Ted CruzRafael (Ted) Edward CruzOvernight Health Care — Presented by Carequest — Colin Powell's death highlights risks for immunocompromised The Senate confirmation process is broken — Senate Democrats can fix it Australian politician on Cruz, vaccines: 'We don't need your lectures, thanks mate' MORE won't be appearing at an influential gathering of evangelical Christians despite being the event's darling the past three years.
The Values Voter Summit, being held in Washington on Friday and Saturday, is scheduled to host some of the country's most prominent Republicans, including Speaker Paul RyanPaul Davis RyanJuan Williams: Pelosi shows her power Cheney takes shot at Trump: 'I like Republican presidents who win re-election' Cheney allies flock to her defense against Trump challenge MORE (R-Wis.), Republican National Committee Chairman Reince Priebus, vice presidential nominee Mike PenceMichael (Mike) Richard PenceNearly 80 percent of Republicans want to see Trump run in 2024: poll Why is Trump undermining his administration's historic China policies? Replace Kamala Harris with William Shatner to get kids excited about space exploration MORE, and presidential nominee Donald TrumpDonald TrumpTrump defends indicted GOP congressman House to vote Thursday on holding Bannon in contempt Youngkin calls for investigation into Loudoun County School Board amid sexual assault allegations MORE.
Cruz had been the star of the summit before this year's presidential race.
He won the Values Voter Summit popularity poll the past three years, and his victory at last year's event indicated the strength of his support among evangelicals leading into the Iowa caucuses, which he also won.
Asked why Cruz wouldn't be attending this year, spokesman Phil Novack said, "Sen. Cruz has tremendous respect for the mission of the Values Voter Summit and the commitment of its attendees. This year he has obligations in Texas, and that is the singular reason he will not be attending this year’s summit."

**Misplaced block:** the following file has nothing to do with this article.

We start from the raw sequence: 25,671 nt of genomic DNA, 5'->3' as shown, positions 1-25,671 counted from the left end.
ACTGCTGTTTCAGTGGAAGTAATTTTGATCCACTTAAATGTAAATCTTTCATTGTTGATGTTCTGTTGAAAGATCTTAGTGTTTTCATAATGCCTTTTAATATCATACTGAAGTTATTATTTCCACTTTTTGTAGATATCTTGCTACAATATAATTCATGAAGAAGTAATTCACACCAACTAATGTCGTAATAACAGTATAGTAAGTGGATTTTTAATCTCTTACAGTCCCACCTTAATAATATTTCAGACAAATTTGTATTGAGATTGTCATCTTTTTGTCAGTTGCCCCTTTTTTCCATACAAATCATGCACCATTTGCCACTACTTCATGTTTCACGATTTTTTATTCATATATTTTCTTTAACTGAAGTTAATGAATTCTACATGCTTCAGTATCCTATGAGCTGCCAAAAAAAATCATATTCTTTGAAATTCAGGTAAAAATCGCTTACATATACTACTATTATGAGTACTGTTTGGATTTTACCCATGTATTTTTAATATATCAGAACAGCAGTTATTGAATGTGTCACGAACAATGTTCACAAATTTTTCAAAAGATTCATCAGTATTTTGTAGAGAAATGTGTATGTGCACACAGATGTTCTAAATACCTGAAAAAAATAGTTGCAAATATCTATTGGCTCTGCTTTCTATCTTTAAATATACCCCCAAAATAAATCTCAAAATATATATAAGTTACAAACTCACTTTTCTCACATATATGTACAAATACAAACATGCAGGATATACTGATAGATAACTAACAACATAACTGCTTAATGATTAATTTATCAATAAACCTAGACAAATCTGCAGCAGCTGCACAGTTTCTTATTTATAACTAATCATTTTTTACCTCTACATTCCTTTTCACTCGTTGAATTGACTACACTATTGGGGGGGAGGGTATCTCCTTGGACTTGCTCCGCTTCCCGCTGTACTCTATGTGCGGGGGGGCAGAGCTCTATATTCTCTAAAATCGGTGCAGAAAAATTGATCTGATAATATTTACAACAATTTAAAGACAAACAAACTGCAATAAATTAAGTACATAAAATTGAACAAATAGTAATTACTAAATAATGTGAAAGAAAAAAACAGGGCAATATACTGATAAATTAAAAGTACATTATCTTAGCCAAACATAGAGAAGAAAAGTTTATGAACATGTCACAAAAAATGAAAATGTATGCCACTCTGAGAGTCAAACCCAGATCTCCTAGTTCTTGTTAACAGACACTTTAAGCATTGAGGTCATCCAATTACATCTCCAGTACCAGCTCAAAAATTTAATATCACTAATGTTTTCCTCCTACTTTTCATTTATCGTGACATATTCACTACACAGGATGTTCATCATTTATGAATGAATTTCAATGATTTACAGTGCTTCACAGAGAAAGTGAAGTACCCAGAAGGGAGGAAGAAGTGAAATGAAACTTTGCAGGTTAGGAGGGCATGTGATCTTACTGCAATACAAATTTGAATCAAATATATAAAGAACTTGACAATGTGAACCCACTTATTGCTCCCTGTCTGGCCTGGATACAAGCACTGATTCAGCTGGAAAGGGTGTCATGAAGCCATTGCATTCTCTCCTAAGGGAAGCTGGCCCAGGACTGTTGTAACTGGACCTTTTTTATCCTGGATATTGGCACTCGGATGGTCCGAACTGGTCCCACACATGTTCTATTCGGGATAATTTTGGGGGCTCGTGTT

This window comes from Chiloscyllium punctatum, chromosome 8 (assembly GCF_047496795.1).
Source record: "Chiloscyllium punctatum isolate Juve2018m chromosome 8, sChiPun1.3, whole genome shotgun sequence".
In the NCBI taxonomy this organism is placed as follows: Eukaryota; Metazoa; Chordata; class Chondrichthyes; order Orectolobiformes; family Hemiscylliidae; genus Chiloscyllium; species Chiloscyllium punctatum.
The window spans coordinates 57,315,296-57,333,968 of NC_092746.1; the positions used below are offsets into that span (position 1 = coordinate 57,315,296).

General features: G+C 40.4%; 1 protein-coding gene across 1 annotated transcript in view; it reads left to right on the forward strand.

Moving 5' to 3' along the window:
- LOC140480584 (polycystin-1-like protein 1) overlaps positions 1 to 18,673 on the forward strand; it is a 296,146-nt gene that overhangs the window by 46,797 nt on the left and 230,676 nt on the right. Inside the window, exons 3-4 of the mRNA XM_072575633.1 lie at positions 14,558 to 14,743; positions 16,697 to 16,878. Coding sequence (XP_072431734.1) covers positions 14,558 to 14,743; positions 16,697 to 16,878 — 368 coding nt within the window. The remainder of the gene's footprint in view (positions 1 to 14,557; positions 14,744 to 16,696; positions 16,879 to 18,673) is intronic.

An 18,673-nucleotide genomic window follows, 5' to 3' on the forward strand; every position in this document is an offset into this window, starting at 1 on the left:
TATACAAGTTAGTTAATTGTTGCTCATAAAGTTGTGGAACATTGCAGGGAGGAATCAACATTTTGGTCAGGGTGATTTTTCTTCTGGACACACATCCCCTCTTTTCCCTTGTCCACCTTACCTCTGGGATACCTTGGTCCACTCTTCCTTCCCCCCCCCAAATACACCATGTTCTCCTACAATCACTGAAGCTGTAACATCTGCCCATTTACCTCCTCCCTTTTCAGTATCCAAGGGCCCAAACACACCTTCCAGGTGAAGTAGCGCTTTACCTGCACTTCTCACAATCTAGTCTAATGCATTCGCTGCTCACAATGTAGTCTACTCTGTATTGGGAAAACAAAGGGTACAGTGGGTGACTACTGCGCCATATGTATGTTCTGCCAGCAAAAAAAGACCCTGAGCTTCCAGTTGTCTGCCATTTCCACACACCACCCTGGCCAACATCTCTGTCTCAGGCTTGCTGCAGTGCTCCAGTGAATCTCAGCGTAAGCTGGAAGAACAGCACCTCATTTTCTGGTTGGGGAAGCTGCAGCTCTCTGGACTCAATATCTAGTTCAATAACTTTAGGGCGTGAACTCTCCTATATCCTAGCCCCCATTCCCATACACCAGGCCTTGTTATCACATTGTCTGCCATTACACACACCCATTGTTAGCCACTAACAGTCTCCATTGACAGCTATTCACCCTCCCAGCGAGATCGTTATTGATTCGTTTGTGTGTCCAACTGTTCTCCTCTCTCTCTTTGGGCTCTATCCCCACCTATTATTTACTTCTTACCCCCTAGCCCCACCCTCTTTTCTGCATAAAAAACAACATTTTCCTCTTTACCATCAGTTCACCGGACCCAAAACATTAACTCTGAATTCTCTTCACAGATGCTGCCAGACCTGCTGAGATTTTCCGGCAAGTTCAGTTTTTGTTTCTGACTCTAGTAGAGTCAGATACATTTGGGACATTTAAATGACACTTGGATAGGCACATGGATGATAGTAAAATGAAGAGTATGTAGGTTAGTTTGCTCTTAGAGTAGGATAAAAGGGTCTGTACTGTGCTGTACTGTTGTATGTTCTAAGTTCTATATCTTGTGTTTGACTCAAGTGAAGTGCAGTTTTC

Cruz, the junior senator from Texas, has been keeping a low profile since being booed off the stage at July's Republican National Convention, where he controversially declined to endorse Trump.
The two men had a particularly acrimonious relationship as rivals during the party's presidential primaries.
A source familiar with Cruz's thinking, who spoke on condition of anonymity, said that it was accurate that Cruz had a prior engagement in Texas.
The source denied that Cruz's decision not to attend the evangelical summit had anything to do with fear of being booed again or being overshadowed by Trump.
But the source admitted that part of Cruz's calculations was his desire not to be part of a media spectacle that would surely arrive at any high-profile appearance he'd make between now and Election Day.
His thinking is that it's better to let the Trump show roll on for another 60 days, during which time Cruz can lay low and focus on his work as a senator before resuming a higher profile role as a figurehead of the conservative movement.
Cruz is hardly planning to disappear from movement conservatism.
He's already putting in place the infrastructure to maintain the enormous list of small-dollar donors and activists he amassed during his presidential campaign, and many close to him believe he's going to run again for president in 2020.
First, he has to win reelection to the Senate, and defeat a possible primary challenger, in 2018.
"It's a matter of him staying focused on being in the Senate," the source said of Cruz's decision to avoid high-profile political appearances between now and November.
"It's only 60 days. Sixty days isn't too much to ask to be the leader of the conservative movement again."
This story was corrected at 4:43 p.m. to reflect that Cruz declined an invitation to the summit from the outset.